THE CLAWS OF THE CAT #5: The Lost Issue

In 1972, Marvel Comics entered its second phase. Editor Stan Lee had been promoted to Publisher and, momentarily, President, and Roy Thomas had been made his successor. What's more, former owner Martin Goodman was gone, as was the limitation on how many releases the company could put out which had been imposed upon them by … Continue reading THE CLAWS OF THE CAT #5: The Lost Issue


Every year, the Smith Haven Mall near to where I lived held a week-long crafts fair. For seven days, assorted artists and craftspeople would set up little booths throughout the Mall and hock their wares. And every year, there wound up being two or three guys selling back issue comic books out of cardboard boxes. … Continue reading BHOC: MARVEL COLLECTORS’ ITEM CLASSICS #1

(Not So) Great Covers: FANTASTIC FOUR #81 (and MARVEL’S GREATEST COMICS #63)

Here is another example of the phenomenon that we looked at last time: a perfectly fine cover image by Jack Kirby that has been deliberately colored in such a way as to render it unattractive and unappealing. As I said last time, going to this sort of monochromatic color scheme was a last ditch move … Continue reading (Not So) Great Covers: FANTASTIC FOUR #81 (and MARVEL’S GREATEST COMICS #63)

(Not So) Great Covers: THOR #153

You'd see this happen from time to time in the mid- to late-1960s on the Marvel books. There's be a cover like this one that somebody--either editor Stan Lee or publisher Martin Goodman--didn't like, feeling that it was too cluttered and difficult to read from a distance, and it would get colored in a horrific … Continue reading (Not So) Great Covers: THOR #153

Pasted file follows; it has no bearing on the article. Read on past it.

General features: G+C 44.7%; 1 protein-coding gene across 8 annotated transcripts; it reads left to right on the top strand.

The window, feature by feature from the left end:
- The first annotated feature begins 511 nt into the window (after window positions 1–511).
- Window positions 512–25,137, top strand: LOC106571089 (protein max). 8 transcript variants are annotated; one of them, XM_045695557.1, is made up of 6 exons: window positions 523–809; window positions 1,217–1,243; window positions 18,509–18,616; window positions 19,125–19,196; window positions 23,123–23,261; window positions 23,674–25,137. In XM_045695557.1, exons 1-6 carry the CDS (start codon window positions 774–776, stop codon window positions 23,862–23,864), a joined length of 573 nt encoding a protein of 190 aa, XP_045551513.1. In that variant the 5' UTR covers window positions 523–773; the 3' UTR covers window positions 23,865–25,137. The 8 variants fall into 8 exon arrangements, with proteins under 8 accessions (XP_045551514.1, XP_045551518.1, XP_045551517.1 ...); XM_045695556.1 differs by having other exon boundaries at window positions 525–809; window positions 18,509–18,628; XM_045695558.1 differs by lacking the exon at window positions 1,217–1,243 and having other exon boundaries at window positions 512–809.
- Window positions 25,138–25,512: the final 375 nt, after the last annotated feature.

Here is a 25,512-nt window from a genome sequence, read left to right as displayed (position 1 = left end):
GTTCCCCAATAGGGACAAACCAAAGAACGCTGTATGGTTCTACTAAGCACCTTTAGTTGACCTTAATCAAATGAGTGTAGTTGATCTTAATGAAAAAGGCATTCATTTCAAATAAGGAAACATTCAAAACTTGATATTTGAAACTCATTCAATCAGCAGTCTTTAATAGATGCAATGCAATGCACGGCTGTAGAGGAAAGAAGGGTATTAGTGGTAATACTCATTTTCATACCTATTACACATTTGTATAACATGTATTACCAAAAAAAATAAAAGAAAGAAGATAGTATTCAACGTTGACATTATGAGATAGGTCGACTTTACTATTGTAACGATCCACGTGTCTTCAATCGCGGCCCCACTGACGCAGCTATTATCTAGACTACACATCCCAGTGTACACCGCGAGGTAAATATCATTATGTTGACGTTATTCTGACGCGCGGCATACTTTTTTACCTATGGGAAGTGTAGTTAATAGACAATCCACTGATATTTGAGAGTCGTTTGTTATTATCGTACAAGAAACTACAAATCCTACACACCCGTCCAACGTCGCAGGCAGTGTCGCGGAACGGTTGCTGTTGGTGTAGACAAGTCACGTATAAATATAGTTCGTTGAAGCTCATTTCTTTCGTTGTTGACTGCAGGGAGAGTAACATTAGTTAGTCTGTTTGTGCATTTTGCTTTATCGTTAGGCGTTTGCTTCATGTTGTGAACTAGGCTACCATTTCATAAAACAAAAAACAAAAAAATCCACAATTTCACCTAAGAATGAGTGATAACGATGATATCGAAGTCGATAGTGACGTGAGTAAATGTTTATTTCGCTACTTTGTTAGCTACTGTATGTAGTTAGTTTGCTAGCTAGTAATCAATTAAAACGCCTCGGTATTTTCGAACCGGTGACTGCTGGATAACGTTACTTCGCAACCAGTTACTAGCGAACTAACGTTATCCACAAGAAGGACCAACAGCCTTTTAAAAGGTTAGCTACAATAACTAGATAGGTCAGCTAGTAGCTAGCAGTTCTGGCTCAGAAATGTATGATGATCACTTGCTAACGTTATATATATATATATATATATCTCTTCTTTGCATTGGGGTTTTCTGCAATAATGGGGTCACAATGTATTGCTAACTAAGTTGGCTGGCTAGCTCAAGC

The Last Sub-Mariner Story (of the 1950s)

In 1953, after an absence on the newsstands of four years, Martin Goodman resurrected his company's three big successful super hero characters from the 1940s; Captain America, the Human Torch and the Sub-Mariner. By all accounts, this decision to bring back these heroes appears to be in response to the strong reaction the new ADVENTURES … Continue reading The Last Sub-Mariner Story (of the 1950s)

Brand Echh: The Scorpion #1

As we've discussed multiple times in the past, Atlas Comics was Martin Goodman's short-lived publishing endeavor in which he attempted to prove that he, not editor Stan Lee, was responsible for the success of Marvel Comics after the ouster of his son Chip Goodman from the firm. Goodman wasn't so much interested in selling comic … Continue reading Brand Echh: The Scorpion #1

The First Spider-Man Parody

The Marvel revolution of the early Silver Age took those toiling in the field entirely by surprise. That's entirely due to the fact that, prior to 1961, Martin Goodman's publishing enterprise, whether it was known as Timely or Atlas or Marvel had been producers of enormous amounts of shlock. Goodman's professed publishing strategy was to … Continue reading The First Spider-Man Parody


It's been said over the years that Marvel's publisher Martin Goodman had an unwavering faith in the sales appeal of Ant-Man. How much of that was due to him hearing about the sell-through numbers on the earliest appearances of the Atom over at rival DC I do not know--but it does account for the reason … Continue reading WC: TALES TO ASTONISH #38